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Article
May 31, 1902

THE LOCALIZATION OF TUBERCULOUS INFECTION.

JAMA. 1902;XXXVIII(22):1449. doi:10.1001/jama.1902.02480220035020
Abstract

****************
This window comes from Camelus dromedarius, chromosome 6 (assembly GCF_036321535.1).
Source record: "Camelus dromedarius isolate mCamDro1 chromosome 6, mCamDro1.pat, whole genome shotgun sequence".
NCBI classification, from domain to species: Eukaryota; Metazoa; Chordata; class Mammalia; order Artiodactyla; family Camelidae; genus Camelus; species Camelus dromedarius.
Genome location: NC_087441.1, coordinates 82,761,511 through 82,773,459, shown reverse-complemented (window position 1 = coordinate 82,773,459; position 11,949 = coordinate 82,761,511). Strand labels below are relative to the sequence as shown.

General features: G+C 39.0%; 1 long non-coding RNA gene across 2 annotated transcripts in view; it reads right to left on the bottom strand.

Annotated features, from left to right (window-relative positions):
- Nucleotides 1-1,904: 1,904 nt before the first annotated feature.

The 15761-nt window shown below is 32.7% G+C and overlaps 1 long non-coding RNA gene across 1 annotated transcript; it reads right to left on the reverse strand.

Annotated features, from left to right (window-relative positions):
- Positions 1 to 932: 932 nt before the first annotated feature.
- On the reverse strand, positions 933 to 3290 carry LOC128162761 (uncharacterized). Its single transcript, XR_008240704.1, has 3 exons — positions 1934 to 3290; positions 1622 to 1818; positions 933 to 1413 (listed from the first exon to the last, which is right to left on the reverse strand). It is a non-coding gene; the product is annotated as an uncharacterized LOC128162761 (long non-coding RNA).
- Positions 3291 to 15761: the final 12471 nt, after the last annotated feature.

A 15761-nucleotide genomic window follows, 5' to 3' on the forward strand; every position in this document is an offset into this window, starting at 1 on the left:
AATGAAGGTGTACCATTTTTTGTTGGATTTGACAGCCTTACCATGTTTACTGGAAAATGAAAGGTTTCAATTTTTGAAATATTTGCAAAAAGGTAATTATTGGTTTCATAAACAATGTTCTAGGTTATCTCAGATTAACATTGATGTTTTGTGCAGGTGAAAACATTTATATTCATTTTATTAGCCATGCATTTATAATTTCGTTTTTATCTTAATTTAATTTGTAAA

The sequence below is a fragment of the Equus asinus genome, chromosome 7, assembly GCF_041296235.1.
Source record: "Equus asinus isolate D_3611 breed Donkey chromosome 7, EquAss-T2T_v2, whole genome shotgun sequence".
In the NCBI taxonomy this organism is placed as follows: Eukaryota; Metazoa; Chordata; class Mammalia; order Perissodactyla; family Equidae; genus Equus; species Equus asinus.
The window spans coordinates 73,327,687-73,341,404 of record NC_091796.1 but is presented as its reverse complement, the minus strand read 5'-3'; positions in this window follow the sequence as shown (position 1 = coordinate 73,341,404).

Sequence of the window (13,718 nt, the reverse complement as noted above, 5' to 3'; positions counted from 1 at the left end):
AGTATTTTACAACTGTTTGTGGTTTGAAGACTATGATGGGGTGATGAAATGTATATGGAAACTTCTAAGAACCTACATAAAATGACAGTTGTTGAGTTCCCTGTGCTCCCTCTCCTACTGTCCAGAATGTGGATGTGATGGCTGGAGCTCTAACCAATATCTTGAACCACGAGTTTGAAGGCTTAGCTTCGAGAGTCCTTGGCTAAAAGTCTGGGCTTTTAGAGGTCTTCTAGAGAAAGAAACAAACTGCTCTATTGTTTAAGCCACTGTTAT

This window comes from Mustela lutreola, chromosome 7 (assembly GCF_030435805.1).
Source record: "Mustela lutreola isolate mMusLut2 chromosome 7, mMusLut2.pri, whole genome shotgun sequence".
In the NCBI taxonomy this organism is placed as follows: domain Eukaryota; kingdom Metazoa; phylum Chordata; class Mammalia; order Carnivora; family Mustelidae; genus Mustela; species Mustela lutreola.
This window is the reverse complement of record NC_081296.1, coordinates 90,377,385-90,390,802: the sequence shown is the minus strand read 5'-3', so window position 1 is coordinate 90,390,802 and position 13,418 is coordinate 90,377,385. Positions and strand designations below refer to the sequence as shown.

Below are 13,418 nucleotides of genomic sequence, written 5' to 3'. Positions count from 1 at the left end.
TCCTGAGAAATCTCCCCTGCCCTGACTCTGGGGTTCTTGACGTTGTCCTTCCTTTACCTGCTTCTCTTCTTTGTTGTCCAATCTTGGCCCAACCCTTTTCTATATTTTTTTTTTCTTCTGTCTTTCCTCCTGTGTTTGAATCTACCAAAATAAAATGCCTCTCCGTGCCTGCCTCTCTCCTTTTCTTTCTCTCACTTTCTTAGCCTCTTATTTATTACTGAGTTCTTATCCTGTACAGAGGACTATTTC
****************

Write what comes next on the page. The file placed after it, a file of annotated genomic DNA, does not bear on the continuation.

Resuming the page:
A tendency has grown up to look upon every infectious process as a constitutional disorder with local manifestations, whereas a little reflection will show that, as a rule, it is the opposite relation that prevails. Pathogenic agents that gain entrance into the body generally find lodgment at some point anatomically related to the channel of entry. Here, they are most likely to set up their peculiar morbid processes, from which, however, extension may take place by continuity or contiguity of tissue, or through the blood or the lymph vessels. In any event the individual lesions are essentially local, although they may not be circumscribed, but rather diffuse or disseminated in distribution. Whether the one or the other, the poisonous products resulting from the reaction between the invading micro-organisms and the attacked tissues are distributed through the circulation and reach all parts of the body, thus giving rise to the constitutional

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